University Press of Kentucky: The Redshirt (University Press of Kentucky New Poetry & Prose) by Corey Sobel


Obituary Note: Frances Goldin

Frances Goldin

Frances Goldin, a literary agent who represented progressive authors and "a lifelong firebrand who... never stopped fighting to safeguard her beloved Lower East Side from upscale developers," died May 16, the New York Times reported. She was 95. A founder of both the Metropolitan Council on Housing and the Cooper Square Committee, she was also a member of her neighborhood's Community Planning Board and the Joint Planning Council of the Lower East Side, to which she moved 75 years ago.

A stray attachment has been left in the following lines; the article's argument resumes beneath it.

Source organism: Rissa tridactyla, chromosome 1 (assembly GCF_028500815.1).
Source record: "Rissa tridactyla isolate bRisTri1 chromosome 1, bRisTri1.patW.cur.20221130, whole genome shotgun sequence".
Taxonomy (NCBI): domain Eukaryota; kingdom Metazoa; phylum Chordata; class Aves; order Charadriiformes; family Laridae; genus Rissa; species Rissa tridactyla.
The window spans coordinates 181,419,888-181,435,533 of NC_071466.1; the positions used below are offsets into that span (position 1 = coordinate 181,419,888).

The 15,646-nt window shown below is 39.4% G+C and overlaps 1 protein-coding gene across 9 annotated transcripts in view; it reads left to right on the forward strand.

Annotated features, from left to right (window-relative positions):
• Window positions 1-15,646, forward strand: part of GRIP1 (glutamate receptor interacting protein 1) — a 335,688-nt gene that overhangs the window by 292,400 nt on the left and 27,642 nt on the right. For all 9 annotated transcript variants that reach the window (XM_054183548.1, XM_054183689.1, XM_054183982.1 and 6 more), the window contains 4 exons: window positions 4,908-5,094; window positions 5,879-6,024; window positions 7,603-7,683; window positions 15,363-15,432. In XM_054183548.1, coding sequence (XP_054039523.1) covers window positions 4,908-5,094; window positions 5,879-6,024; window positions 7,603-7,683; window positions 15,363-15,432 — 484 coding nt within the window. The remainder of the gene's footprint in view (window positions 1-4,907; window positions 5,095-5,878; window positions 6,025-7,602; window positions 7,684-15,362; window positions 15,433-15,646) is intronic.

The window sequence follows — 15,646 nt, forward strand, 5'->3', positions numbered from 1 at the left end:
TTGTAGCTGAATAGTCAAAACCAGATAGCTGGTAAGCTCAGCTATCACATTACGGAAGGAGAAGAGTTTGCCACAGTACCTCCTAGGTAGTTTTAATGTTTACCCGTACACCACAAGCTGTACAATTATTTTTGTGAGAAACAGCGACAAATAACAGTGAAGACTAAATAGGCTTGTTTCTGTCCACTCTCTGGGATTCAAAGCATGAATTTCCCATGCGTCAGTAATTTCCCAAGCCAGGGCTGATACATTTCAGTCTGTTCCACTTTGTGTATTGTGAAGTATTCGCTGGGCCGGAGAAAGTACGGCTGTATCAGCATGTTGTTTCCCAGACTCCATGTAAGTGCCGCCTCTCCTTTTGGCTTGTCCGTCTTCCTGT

As an agent, her authors included Susan Brownmiller, Martin Duberman, Juan Gonzalez, Robert Meeropol, Frances Fox Piven and the New York City historian Mike Wallace. Barbara Kingsolver said she chose Goldin because of her advertisement, which read: "I do not represent any material that is sexist, ageist or gratuitously violent."

When she was nearing 90, Goldin said she had had three goals, the Times noted: "One was to preserve and improve Lower East Side housing, which she helped accomplish. The second was to free Mumia Abu-Jamal, a former radio reporter convicted of murdering a Philadelphia police officer in 1981. A client of her literary agency, he was spared the death penalty but is still serving a life sentence." The third was to publish Imagine: Living in a Socialist USA, which she edited with Debby Smith and Michael Smith and HarperCollins released in 2014.